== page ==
With the measles outbreak in California and the flu outbreaks nationwide, dental staff need to make sure they are screening patients for these diseases prior to treating patients. In California, Cal/OSHA’s Aerosol Transmissible Disease (ATD) Standard requires healthcare providers to follow certain precautions to prevent exposure to ATD’s.
Because dentists do not treat patients for symptoms caused by ATDs and do not perform any procedures that are considered “cough-inducing” by the CDC, dentists are conditionally-exempt from Cal/OSHA’s requirements, if all of the following conditions are met:
- Dental procedures are not performed on patients identified as ATD cases or suspected ATD cases. The dental practice screens patients for airborne infectious disease, including measles and influenza, using health history forms, and defers dental treatment for any patients with active infection.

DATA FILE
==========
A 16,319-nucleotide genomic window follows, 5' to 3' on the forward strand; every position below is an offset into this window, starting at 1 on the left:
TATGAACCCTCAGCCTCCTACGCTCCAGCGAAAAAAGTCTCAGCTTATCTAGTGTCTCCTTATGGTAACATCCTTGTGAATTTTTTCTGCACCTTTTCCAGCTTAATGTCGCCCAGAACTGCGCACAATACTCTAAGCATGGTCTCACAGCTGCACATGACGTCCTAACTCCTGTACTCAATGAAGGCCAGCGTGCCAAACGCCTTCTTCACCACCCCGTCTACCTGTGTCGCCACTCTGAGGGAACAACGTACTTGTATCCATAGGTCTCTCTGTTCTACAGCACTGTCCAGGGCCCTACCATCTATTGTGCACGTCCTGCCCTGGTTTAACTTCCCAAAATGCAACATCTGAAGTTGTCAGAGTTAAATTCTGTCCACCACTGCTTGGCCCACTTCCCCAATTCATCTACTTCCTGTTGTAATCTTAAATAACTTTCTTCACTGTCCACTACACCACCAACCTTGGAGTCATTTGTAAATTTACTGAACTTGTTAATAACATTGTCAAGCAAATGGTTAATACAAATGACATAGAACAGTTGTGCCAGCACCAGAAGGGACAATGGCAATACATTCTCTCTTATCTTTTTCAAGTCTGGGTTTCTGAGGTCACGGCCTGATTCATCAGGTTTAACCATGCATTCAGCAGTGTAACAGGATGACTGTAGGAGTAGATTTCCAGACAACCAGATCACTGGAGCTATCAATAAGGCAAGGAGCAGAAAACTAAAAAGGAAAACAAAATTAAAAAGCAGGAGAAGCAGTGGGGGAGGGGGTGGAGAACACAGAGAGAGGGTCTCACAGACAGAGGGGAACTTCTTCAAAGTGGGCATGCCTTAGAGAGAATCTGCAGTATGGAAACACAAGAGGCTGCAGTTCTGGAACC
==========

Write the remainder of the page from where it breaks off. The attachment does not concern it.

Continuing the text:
- The office follows state dental infection control requirements and CDC recommendations for dental infection control. The Injury and Illness Prevention Program (IIPP) includes a written procedure for screening patients for ATDs that is consistent with CDC Guidelines for Infection Control in Dental Health-Care Settings – 2003. This procedure is followed before performing any dental procedure on a patient to determine whether the patient may present an ATD exposure risk.
- Employees have been trained on the ATD screening procedures in accordance with the dental office’s IIPP.
While only California dentists must comply with these requirements, these are prudent practices for all dentists.
For our OSHA Review subscribers… The July/August 2013 issue of OSHA Review in Section X of your binder covers ATD requirements in California.
Since 1992, OSHA Review, Inc. has provided dental professionals with comprehensive programs to support regulatory compliance and infection control. We are a registered dental continuing education provider in the state of California, specializing in Dental Practice Act, infection control, and OSHA training.